Sunday, January 03, 2010

A Wonder! "Gods, Love, and War: Tapestries and Prints from the Collection" Carnegie Museum of Art through June 3rd

I found this exhibit to be, in a word, jaw-dropping. While the exhibit also contains wonderful drawings and prints by masters such as Durer and Bruegel, the tapestries are the star. They are wall size and stunning. I found myself briefly wishing that I was a small child. I think that the combo of the size of the works and the ability of a child to suspend reality for a bit would give a child a real "you are there" experience. I had some of that myself. You are there in front of a castle with the nobles ice skaing. There at Alexander the Greats triumphal entry into Babylon. There with the harvesters stomping on their grapes, and an ancient god in the sky in his chariot. Note: There are many mythological themes as kings liked comparing themselves to the ancients. The successful ancients, that is.

I am probably being too fussy, but the images I found on the web just didn't seem to do justice to the exhibit. So I did not post one here.

A description from the Carnegies web site reads:

The rooms of Renaissance castles in Northern Europe typically were lined with immense and colorful wall hangings often highlighted with threads of silk, silver, or gold. The ideas dramatized in these monumental pictures—religious, historical, or mythical—not only glorified their owners, but also reflected and reinforced the artistic, political, and social values of the age. This exhibition, highlighting a selection of tapestries and prints from Carnegie Museum of Art’s collection, explores the historical popularity of these engaging pictures in textile; the patrons, artists, and studios that created a taste for tapestries; and the thematic intersections between tapestry and print imagery, such as masterworks by Albrecht Dürer, Andrea Mantegna, and others.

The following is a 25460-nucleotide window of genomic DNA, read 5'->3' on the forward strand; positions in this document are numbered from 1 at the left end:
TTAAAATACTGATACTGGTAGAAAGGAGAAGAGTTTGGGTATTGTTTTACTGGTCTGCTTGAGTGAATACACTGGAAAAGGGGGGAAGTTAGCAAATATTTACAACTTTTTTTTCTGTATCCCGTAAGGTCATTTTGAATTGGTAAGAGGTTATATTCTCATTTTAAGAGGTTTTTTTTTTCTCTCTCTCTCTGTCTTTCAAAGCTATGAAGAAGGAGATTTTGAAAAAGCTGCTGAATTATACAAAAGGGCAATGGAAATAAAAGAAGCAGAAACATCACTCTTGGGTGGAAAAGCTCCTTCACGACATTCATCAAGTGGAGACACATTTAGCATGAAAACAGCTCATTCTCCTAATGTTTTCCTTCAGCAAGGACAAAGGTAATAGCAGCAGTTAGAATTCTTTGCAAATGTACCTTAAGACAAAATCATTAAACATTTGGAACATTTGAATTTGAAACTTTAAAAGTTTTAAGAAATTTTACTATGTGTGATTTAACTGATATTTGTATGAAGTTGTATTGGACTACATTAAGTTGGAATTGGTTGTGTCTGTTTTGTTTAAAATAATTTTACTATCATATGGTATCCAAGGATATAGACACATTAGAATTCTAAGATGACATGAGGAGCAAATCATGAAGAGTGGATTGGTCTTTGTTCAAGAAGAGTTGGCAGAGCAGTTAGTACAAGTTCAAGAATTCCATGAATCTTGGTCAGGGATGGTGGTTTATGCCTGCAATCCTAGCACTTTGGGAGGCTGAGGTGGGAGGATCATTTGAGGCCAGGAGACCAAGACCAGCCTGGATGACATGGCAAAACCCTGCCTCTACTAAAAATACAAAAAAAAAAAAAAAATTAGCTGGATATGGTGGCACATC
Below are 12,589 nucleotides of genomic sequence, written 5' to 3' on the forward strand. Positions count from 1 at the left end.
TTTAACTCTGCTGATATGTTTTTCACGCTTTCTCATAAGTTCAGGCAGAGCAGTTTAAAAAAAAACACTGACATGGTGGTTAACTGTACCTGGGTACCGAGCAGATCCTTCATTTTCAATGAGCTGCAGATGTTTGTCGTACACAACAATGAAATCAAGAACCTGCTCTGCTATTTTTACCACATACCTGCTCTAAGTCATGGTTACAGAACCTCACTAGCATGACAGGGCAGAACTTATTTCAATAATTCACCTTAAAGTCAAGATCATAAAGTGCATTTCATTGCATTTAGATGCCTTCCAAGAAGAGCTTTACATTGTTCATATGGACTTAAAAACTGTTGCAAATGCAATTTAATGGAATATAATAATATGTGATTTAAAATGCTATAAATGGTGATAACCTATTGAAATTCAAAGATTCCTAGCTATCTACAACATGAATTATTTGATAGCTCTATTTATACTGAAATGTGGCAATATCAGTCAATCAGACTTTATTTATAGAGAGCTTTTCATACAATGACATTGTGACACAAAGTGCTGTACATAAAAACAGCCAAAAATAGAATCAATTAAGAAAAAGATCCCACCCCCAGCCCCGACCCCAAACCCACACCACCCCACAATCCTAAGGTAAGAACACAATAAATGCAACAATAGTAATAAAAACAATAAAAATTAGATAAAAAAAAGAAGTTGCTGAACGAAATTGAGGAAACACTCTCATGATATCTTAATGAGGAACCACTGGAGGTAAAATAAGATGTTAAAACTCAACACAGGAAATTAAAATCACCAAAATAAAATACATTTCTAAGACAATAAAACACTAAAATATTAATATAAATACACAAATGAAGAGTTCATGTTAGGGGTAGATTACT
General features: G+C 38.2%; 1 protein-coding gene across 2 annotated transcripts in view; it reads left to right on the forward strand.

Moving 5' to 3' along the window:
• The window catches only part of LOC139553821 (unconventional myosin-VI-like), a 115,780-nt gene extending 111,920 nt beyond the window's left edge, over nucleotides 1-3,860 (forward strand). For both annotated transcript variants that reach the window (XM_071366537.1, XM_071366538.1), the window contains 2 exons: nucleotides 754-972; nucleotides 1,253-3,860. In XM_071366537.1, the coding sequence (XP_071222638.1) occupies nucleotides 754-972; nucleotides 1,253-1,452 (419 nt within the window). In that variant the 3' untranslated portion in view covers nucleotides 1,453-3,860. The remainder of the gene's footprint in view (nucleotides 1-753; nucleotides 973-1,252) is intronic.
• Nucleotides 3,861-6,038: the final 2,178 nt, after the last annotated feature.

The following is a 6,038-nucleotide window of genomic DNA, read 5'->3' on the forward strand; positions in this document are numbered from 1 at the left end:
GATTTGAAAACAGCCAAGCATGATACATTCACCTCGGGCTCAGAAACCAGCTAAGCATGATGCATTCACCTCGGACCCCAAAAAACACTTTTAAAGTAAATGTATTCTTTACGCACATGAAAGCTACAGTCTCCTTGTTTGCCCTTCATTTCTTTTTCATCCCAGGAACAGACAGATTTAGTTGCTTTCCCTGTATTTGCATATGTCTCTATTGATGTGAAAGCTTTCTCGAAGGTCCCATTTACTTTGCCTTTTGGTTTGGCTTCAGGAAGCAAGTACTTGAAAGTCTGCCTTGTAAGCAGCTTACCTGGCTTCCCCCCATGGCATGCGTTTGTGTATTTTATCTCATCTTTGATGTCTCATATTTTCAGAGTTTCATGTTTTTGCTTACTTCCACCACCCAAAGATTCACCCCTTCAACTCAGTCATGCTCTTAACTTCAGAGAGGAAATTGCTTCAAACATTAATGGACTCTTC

I found this exhibit to be one of the best that I saw in 2009, and that is including two extensive trips to NYC. I am looking forward to seeing this again, hopefully several times, before it goes down in June 2010.

Tribune review and pictures here:

Pittsburgh Post Gazette review and pictures here:

Two other excellent exhibits currently at the Carnegie are Palm Springs Modern: Photographs by Julius Shulman and Forum 64: Cecil Balmond.

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